If it is determined in block 142 that one of the digit keys was entered prior to the # key, block 148 is entered and the routine depicted in flow chart form in FIG. 6 is carried out. Block 150 assures that the number of digit entries corresponds to a valid command, and blocks 152 and 154 verify that permissible minutes and hours entries have been made. The AM/PM status of the defer time is computed in block 156. The defer mode is enabled in block 158 and the call defer message is output in block 160 before the digit counter is cleared and the main loop is resumed.
Referring again to FIG. 3, if it is determined in block 94 that there has been no DTMF data entered, block 162 tests for the digit time out period of 2.5 seconds and block 164 clears the digit counter if the time out period has elapsed. If the defer mode is off, as determined at block 166, the main loop is resumed. If the defer mode is on, block 168 is entered to determine whether the system is in a defer mode delay status. This status is effected by a calling party who has attempted a call and received a defer message. If the caller enters a valid access code (programmed by the user or defaulted to 99) at the end of the defer message, the defer mode is overridden for a period of one minute and the calling party can place the call again and complete it normally without intervention. Thus, if block 168 determines that the defer mode delay is on, the main loop is resumed.
If the defer mode delay is inactive, block 170 polls for the presence of a valid ring signal indicating an incoming call. If a ring signal is detected, the telephone line is seized (block 172), the connection is made after a suitable delay, and the call defer message is generated at block 174. The voice message given to the calling party may be "You have reached 262-5177. We're sorry, we're unable to take your call at this time. Please return your call after [the defer time]".
After the call defer message is given, block 176 tests for the entry of a valid access code by the calling party. If it is received, the defer mode delay period of one minute is set at block 178. The line is released at block 180, and the 15 second program inhibit delay is set at block 182 before returning to the main loop.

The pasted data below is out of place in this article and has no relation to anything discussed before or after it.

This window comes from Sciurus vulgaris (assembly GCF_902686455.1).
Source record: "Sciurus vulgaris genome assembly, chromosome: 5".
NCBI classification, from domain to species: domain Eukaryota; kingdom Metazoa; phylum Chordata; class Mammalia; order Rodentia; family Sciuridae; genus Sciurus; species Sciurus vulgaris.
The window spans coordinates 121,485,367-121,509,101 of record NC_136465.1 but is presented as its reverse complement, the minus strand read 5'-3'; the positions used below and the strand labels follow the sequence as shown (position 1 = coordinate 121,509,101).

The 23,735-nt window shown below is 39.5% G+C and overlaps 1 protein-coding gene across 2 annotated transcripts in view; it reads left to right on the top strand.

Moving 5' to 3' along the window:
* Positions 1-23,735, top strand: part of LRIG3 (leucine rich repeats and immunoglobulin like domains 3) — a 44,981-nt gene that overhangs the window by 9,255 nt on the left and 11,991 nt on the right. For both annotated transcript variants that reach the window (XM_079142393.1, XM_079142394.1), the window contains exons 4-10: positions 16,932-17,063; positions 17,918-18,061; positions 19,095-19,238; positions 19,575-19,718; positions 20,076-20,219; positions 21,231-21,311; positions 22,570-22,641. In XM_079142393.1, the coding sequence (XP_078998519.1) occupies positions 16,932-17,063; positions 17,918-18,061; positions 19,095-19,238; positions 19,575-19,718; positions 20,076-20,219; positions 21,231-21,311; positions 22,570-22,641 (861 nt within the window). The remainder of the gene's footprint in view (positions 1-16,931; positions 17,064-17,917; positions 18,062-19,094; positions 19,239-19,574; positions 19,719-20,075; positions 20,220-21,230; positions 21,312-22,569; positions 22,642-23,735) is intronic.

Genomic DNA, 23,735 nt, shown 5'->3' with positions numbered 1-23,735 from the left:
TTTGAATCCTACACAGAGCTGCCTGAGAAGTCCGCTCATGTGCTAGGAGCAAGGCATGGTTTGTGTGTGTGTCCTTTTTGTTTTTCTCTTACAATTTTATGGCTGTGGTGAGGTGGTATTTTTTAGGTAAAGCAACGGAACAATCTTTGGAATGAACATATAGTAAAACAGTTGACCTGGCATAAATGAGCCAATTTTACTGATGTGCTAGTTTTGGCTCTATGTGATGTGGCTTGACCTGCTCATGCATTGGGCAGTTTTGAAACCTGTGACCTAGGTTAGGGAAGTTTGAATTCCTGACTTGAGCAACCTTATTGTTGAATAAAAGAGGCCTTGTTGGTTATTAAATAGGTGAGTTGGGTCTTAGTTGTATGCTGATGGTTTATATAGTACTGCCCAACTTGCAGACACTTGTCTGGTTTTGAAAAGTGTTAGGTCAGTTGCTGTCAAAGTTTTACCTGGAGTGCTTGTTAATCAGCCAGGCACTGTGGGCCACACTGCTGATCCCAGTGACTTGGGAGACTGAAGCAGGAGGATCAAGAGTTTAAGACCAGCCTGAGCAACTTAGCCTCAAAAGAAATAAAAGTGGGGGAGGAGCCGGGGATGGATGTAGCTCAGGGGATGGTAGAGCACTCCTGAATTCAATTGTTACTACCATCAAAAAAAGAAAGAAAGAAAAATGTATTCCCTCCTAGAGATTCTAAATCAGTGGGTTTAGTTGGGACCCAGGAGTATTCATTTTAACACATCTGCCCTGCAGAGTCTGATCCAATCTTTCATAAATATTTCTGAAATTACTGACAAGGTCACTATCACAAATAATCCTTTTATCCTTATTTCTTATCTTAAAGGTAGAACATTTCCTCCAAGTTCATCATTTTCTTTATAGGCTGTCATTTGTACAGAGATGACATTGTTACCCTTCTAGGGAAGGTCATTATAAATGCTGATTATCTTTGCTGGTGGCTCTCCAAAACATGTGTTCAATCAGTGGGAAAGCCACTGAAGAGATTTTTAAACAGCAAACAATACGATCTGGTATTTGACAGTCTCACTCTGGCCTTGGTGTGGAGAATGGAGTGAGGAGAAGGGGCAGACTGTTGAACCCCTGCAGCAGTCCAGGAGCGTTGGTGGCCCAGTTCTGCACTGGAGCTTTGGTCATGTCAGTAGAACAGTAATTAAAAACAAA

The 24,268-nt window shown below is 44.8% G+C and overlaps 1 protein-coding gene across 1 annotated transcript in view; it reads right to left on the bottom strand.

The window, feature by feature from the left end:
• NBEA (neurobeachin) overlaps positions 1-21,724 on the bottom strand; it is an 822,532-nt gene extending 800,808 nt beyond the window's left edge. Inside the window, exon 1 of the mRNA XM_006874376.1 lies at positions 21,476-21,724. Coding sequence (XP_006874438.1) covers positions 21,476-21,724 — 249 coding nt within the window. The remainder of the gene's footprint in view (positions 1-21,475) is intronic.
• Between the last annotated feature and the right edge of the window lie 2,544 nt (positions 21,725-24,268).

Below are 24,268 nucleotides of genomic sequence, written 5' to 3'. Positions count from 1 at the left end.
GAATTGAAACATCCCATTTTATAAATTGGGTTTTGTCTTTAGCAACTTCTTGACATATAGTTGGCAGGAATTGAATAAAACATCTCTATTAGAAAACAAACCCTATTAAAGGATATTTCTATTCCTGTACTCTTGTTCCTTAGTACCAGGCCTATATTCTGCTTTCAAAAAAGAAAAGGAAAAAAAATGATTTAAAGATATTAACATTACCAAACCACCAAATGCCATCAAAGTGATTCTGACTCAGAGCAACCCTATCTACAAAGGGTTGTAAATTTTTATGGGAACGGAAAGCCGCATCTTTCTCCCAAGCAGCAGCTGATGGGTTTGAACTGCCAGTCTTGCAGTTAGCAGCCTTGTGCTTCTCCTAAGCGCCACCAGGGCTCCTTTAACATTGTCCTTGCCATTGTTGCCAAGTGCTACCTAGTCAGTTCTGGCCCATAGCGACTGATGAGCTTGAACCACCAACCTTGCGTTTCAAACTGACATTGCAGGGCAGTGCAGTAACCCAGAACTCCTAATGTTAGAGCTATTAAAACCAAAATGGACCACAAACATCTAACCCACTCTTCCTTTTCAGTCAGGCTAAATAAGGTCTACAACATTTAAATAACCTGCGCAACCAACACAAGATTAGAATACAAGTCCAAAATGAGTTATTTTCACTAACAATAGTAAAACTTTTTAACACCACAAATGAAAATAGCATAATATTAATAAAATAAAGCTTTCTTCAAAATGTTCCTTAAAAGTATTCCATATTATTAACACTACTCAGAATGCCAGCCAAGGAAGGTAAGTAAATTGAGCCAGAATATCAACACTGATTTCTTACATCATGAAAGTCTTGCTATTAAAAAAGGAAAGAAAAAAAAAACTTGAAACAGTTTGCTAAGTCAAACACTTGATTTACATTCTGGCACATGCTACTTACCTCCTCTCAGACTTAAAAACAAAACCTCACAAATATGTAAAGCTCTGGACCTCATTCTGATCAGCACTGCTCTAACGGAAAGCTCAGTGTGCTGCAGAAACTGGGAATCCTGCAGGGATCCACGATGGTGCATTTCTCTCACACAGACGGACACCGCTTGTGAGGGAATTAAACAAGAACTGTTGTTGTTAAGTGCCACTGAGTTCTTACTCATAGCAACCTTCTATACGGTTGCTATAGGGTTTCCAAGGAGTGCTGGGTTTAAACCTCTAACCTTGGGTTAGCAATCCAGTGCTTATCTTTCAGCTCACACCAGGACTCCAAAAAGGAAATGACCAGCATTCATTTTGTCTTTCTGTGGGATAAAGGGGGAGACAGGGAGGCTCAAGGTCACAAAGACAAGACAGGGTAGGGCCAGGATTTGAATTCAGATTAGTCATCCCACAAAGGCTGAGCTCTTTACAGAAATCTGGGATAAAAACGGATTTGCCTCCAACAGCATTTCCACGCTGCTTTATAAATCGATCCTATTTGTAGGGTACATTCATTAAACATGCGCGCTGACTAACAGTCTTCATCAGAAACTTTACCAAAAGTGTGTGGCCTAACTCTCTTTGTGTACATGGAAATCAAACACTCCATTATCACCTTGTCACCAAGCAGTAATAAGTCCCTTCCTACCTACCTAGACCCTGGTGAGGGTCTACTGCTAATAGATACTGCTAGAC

In this manner, the device of the present invention allows telephone calls to be deferred for user programmed times and automatically informs callers when their calls can be repeated without intervention. The defer time can be selected either as a time of day at which the defer mode is to terminate or as a defer period, in which case the defer time is computed automatically. In either case, the device is not dedicated to any particular telephone instrument but is instead globally available to all telephone sets that share the telephone line to which the device is connected. In addition, all command entries are made in a simple manner from the keys of any telephone key pad on the line and there is no need for separate switches to set defer times. The program inhibit delay feature enhances the security of the device and prevents calling parties from tampering with the command entries. At the same time, the defer mode delay permits emergency calls to be completed from those in possession of the access code.
FIG. 7 depicts in flow chart form the software that keeps track of time on the basis of interrupt signals and deactivates the defer mode when the defer time is reached. It is noted that the defer mode is exited automatically and normal operation resumes at the defer time.
The call deferral system of the present invention may be implemented within a telephone central office as well as at the premises of the subscriber. Referring to FIG. 8, numeral 183 identifies a central office which serves multiple telephone subscriber lines 184. Each telephone line 184 connects in the central office with its own dedicated subscriber line interface circuit (SLIC unit) 186 which is an electronic device that performs the functions of decoding DTMF signals, generating dial tones, providing tip and ring operating current, detecting on hook/off hook status and generating ringer voltage. Some SLIC units also code/decode voice communication into/from digital data.
Within the central office 183, a central office processor (COP) 188 operates to control the SLIC units 186. In accordance with the present invention, the COP 188 is programmed such that it recognizes some of the subscriber lines 184 as authorized call defer lines and others as not. When a subscriber line is off hook and is an authorized call defer line, the COP 188 awaits either a valid telephone number entry or a special function (call defer) command.